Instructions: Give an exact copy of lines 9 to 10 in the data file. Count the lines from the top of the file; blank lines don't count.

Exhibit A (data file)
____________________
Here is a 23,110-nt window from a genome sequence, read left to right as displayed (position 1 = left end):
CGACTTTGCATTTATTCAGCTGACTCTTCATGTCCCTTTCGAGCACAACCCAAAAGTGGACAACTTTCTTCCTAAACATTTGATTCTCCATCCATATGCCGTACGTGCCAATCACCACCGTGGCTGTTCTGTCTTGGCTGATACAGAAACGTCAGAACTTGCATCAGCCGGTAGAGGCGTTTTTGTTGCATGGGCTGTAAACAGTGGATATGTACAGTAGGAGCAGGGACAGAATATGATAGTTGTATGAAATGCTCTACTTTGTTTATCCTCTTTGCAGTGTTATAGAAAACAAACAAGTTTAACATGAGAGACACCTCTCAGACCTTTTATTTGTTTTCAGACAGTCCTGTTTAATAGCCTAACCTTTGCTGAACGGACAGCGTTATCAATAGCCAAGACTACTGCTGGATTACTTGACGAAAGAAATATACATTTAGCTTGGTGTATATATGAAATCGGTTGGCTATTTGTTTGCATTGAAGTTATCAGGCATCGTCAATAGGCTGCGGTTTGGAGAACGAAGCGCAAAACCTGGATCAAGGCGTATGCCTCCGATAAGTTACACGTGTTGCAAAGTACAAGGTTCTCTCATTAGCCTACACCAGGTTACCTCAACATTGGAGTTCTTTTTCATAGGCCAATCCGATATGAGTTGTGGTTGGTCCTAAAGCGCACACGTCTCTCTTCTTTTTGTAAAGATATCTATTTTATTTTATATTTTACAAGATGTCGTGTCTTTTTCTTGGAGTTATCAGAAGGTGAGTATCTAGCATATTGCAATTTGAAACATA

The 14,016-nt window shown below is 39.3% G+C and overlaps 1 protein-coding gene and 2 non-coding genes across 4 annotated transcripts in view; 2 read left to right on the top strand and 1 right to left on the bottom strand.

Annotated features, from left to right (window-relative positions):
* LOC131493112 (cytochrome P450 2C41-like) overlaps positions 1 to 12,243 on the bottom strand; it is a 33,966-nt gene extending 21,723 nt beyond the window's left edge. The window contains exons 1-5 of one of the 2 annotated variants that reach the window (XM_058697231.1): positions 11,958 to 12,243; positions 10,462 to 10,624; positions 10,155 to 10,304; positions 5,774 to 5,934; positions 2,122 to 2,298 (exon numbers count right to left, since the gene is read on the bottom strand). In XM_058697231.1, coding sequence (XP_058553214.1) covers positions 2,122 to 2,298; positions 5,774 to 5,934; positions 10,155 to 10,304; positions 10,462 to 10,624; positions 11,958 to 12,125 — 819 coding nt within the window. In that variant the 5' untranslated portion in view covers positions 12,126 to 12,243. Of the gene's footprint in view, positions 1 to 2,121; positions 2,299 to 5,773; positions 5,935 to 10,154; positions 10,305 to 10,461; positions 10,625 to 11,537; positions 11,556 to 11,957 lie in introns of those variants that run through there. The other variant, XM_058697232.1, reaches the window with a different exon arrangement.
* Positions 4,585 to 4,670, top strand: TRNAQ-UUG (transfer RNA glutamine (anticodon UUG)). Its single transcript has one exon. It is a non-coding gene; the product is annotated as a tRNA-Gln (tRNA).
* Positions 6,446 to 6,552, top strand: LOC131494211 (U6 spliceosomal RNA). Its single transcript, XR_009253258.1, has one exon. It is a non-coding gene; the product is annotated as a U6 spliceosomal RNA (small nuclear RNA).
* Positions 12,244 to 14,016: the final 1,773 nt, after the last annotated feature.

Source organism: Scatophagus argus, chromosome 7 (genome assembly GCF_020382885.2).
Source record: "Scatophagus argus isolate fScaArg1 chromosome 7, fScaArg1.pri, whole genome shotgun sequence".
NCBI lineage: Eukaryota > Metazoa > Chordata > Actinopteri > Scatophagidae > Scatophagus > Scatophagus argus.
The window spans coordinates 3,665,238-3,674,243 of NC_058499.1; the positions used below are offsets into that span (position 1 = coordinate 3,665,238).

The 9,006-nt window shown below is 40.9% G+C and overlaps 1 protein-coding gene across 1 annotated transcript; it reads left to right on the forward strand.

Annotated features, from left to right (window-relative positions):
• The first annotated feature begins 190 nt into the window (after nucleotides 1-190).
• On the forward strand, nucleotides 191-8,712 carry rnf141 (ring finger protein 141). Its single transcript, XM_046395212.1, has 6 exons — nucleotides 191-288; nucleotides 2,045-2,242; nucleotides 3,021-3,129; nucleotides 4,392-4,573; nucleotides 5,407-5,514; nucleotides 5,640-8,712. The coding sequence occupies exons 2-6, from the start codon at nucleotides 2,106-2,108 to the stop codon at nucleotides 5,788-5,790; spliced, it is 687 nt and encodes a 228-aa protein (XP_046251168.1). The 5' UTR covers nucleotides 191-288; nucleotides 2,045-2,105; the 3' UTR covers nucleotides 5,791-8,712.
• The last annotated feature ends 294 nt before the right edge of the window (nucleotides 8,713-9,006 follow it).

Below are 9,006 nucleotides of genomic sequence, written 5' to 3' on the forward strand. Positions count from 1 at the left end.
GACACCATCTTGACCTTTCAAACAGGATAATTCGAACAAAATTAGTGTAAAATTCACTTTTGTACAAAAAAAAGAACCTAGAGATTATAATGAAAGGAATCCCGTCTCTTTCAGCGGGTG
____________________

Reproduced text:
Source organism: Scatophagus argus, chromosome 7 (genome assembly GCF_020382885.2).
Source record: "Scatophagus argus isolate fScaArg1 chromosome 7, fScaArg1.pri, whole genome shotgun sequence".